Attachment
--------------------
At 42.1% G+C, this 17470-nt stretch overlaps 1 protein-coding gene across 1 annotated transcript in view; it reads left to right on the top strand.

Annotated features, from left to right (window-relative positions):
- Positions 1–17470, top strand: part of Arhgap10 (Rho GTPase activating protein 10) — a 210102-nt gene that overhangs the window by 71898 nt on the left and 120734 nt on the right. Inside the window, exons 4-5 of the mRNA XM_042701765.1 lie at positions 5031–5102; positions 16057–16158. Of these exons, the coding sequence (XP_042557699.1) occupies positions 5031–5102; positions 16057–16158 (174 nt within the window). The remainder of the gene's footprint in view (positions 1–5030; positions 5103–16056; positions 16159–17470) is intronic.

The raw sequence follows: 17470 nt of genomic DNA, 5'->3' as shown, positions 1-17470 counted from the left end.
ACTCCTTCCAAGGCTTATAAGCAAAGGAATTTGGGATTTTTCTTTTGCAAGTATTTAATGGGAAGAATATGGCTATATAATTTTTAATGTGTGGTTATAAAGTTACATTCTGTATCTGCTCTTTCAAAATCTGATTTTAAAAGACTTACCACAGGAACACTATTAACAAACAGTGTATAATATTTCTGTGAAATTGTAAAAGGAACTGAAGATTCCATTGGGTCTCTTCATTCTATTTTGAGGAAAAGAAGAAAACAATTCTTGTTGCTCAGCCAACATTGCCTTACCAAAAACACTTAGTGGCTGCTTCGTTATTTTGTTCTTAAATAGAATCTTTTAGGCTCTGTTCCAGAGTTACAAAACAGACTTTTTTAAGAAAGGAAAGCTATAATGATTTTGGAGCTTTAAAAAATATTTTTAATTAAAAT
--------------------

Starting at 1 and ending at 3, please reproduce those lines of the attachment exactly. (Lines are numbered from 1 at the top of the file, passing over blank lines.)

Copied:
At 42.1% G+C, this 17470-nt stretch overlaps 1 protein-coding gene across 1 annotated transcript in view; it reads left to right on the top strand.

Annotated features, from left to right (window-relative positions):
- Positions 1–17470, top strand: part of Arhgap10 (Rho GTPase activating protein 10) — a 210102-nt gene that overhangs the window by 71898 nt on the left and 120734 nt on the right. Inside the window, exons 4-5 of the mRNA XM_042701765.1 lie at positions 5031–5102; positions 16057–16158. Of these exons, the coding sequence (XP_042557699.1) occupies positions 5031–5102; positions 16057–16158 (174 nt within the window). The remainder of the gene's footprint in view (positions 1–5030; positions 5103–16056; positions 16159–17470) is intronic.